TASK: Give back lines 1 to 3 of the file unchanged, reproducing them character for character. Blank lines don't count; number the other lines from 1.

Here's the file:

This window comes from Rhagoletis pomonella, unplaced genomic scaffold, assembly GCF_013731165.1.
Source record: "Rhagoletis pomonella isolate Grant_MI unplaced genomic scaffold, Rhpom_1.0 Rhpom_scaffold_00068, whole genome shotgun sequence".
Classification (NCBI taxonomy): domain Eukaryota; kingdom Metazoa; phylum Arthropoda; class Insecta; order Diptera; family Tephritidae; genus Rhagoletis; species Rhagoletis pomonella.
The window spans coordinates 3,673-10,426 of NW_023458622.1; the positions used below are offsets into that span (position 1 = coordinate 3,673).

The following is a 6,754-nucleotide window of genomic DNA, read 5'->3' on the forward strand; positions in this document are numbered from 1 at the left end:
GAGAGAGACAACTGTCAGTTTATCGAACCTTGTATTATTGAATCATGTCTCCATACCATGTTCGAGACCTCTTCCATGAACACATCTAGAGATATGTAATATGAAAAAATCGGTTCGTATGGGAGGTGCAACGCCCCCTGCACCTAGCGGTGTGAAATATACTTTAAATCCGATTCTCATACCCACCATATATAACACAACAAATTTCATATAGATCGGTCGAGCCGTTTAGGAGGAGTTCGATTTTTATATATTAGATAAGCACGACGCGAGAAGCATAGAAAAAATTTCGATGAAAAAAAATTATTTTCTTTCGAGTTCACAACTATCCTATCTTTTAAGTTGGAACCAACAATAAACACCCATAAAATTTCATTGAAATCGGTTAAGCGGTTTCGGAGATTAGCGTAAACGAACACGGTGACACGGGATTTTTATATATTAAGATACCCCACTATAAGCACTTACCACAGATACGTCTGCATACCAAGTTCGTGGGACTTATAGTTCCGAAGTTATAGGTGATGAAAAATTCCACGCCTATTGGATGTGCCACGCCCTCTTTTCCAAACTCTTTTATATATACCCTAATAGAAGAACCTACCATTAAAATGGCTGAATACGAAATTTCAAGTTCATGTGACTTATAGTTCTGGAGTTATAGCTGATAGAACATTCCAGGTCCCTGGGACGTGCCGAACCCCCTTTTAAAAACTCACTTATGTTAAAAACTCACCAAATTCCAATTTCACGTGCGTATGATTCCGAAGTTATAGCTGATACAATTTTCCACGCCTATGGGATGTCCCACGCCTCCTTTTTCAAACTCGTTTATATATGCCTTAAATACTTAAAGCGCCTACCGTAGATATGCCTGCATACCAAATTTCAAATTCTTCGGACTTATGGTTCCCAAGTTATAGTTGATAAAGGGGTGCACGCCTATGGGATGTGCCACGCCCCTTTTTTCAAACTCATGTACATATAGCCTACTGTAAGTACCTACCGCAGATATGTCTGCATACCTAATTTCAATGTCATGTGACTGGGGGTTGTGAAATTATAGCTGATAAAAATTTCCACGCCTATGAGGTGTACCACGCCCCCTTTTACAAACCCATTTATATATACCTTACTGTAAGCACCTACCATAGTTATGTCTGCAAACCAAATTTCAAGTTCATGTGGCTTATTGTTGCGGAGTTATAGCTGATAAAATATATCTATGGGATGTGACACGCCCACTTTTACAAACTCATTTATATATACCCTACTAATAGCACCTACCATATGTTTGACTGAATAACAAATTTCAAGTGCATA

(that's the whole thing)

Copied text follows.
This window comes from Rhagoletis pomonella, unplaced genomic scaffold, assembly GCF_013731165.1.
Source record: "Rhagoletis pomonella isolate Grant_MI unplaced genomic scaffold, Rhpom_1.0 Rhpom_scaffold_00068, whole genome shotgun sequence".
Classification (NCBI taxonomy): domain Eukaryota; kingdom Metazoa; phylum Arthropoda; class Insecta; order Diptera; family Tephritidae; genus Rhagoletis; species Rhagoletis pomonella.